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That the promise of the gospel is not “a gracious offer of salvation on the part of God to all men, nor a conditional offer to all that are born in the historical dispensation of the covenant, that is, to all that are baptized, but an oath of God that He will infallibly lead all the elect unto salvation and eternal glory through faith,” is by no means contradicted, but rather confirmed by what is stated in Canons II. A, 5. There we read:

“Moreover, the promise of the gospel is, that whosoever believeth in Christ crucified, shall not perish, but have everlasting life. This promise, together with the command to repent and believe, ought to be declared and published to all nations, and to all persons promiscuously and without distinction, to whom God out of his good pleasure sends the gospel.”

The Synod of the Christian Reformed Church, 1924, appealed to this part of the Confession to support its doctrine of common grace. According to this theory the promise of the gospel is a well-meaning offer on the part of God to all that hear, and is therefore grace to all to whom the gospel is preached.

But in this the Synod was utterly mistaken.

Note, first of all, how the promise of the gospel is here described: “…The promise of the gospel is, that whosoever believeth in Christ crucified, shall not perish, but have everlasting life.”

To be sure, the viewpoint here is different from that of the quotations we made before from the Canons and from the Baptism Form. It evidently refers to the promise as preached, rather than to the promise essentially. And as such the promise is heard in a saving sense, received, and appropriated, only by faith. In the second place, do not overlook the fact that the promise is here presented not in all its contents, but only as everlasting life. It has in mind only the promise of the goal, and not that of the means to reach the goal. Hence, it is said that the promise is that they who receive it shall have eternal life and not perish, and, that it concerns only those that believe in Christ.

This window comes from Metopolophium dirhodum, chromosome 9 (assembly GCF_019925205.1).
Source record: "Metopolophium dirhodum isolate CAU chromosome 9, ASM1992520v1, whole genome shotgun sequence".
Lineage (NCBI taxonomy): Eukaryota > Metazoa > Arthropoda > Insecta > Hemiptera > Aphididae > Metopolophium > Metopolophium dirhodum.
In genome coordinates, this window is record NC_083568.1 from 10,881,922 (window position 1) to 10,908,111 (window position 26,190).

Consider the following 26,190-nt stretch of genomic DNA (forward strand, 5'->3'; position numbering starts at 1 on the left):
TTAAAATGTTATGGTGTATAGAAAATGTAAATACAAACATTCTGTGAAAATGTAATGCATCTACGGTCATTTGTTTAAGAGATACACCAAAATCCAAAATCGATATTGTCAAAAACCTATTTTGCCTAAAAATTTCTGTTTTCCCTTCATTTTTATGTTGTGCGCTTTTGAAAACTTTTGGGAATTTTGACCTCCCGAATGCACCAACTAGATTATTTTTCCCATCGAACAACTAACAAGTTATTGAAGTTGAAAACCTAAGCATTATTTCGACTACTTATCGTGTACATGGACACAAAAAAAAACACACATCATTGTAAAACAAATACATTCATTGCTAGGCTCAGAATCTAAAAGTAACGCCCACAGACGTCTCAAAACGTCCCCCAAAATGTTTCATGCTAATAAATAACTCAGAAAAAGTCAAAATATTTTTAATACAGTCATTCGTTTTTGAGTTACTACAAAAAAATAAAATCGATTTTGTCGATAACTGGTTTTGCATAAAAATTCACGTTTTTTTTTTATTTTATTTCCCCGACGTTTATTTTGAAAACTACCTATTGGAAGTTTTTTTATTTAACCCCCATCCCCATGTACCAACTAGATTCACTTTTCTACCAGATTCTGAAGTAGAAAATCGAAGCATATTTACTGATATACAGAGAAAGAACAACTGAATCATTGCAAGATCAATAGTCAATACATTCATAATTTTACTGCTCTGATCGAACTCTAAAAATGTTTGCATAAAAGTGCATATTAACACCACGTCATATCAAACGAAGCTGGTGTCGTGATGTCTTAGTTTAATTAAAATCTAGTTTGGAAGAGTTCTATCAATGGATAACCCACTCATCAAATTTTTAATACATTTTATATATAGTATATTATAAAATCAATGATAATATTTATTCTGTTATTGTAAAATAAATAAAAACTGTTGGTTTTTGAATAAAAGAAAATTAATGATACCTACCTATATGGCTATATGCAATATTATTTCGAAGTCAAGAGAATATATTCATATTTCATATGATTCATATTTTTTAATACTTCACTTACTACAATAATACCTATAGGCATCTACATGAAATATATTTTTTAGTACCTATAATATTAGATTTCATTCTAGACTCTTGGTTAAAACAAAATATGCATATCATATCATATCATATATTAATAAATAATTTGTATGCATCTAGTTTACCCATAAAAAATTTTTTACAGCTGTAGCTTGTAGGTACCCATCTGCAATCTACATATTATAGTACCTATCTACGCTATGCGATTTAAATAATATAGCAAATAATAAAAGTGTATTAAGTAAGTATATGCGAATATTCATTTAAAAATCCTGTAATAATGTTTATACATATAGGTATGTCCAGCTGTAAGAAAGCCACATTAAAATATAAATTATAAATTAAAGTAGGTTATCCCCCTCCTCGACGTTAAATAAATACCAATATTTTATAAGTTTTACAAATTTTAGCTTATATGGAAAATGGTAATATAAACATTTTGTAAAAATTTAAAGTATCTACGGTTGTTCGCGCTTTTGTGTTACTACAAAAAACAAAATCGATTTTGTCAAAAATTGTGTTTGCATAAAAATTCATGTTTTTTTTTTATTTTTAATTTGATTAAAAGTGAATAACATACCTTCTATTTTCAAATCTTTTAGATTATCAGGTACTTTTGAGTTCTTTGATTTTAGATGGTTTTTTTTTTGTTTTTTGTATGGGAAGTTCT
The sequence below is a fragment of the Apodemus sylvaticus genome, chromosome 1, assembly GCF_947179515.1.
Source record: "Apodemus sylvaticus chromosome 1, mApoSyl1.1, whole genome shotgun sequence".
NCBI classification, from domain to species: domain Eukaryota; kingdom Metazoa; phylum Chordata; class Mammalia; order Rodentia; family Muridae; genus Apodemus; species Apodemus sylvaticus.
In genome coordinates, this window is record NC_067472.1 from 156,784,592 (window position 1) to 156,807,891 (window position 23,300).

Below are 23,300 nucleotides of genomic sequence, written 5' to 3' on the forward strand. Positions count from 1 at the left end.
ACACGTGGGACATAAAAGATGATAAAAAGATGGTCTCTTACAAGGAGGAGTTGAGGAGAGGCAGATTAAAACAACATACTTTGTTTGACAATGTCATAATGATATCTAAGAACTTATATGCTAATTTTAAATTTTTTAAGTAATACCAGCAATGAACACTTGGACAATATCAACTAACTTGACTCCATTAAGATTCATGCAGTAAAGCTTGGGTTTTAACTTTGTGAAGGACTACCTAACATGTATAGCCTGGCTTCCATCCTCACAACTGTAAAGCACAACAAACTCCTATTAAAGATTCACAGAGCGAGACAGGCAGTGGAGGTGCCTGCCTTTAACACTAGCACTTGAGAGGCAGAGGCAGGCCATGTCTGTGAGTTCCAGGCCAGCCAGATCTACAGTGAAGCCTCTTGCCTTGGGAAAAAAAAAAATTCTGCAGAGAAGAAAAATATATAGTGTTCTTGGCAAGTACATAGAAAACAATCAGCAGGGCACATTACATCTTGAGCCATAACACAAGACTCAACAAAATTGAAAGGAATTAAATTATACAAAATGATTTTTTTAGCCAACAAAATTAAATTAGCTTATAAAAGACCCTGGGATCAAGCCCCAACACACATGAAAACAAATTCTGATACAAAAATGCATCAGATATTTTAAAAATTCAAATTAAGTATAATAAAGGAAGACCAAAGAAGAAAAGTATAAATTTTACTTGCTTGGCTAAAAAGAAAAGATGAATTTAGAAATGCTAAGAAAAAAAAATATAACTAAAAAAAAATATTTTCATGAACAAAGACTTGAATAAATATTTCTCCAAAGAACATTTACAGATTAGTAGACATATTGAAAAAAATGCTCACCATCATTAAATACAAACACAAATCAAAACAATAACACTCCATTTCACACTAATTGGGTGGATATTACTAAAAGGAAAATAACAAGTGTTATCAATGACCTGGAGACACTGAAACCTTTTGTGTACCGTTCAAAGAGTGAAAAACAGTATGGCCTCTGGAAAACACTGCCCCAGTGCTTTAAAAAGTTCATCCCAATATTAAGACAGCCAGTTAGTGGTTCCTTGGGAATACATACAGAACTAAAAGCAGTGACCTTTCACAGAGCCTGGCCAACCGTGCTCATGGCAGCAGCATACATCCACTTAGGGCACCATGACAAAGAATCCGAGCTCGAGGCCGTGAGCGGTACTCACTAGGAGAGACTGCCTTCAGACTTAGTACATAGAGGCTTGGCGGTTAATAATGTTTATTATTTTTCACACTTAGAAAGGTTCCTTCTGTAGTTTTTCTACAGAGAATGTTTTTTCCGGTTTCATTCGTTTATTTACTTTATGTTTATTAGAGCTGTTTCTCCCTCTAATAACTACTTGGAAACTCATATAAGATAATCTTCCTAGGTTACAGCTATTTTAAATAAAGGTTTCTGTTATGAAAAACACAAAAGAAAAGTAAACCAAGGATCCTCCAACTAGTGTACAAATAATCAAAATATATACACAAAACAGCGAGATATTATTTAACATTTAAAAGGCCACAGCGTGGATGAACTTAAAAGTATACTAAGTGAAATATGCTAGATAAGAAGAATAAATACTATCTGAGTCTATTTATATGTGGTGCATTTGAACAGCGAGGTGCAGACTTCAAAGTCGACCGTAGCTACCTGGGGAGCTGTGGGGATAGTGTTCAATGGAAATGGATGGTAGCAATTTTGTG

Now the question is: does the preaching of the promise, according to this canon, make the promise a conditional offer, dependent on any prerequisite which man must fulfill in order to obtain the promise? Or does also this canon, when read in the light of its context, present the promise as an unconditional oath of God that He will infallibly lead all the elect unto salvation in Christ through faith?

The promise might indeed be said to be a conditional offer, if it, that is, the promise, or even the preaching of the promise, did not include more than the goal of eternal life.

But this is certainly not the case.

The promise of God, and even the preaching of the promise, also includes all that is necessary to reach that goal. It includes the gift of the Holy Spirit; and therefore, it includes the application of all the benefits of salvation to the elect. The promise includes the gift of faith, That this is the meaning is plain at once if we read Canons II, A, 5 in the light of what follows in the same chapter.

In Art. 7 we read: “But as many as truly believe, and are delivered and saved from sin and destruction through the death of Christ, are indebted for this benefit solely to the grace of God, given them in Christ from everlasting, and not to any merit of their own,”

And in Art. 8: “For this was the sovereign counsel, and most gracious will and purpose of God the Father, that the quickening and saving efficacy of the most precious death of His Son should extend to all the elect, for bestowing upon them alone the gift of justifying faith, thereby to bring them infallibly to salvation: that is, It was the will of God, that Christ by the blood of the cross, whereby he confirmed the new covenant, should effectually redeem out of every people, tribe, nation, and language, all those, and those only, who were from eternity chosen to salvation, and given to him by the Father; that he should confer upon them faith, which together with all the other saving gifts of the Holy Spirit, he purchased for them by his death; should purge them from all sin, both original and actual, whether committed before or after believing ; and having faithfully preserved them even to the end, should at last bring them free from every spot and blemish to the enjoyment of glory in his own presence forever.”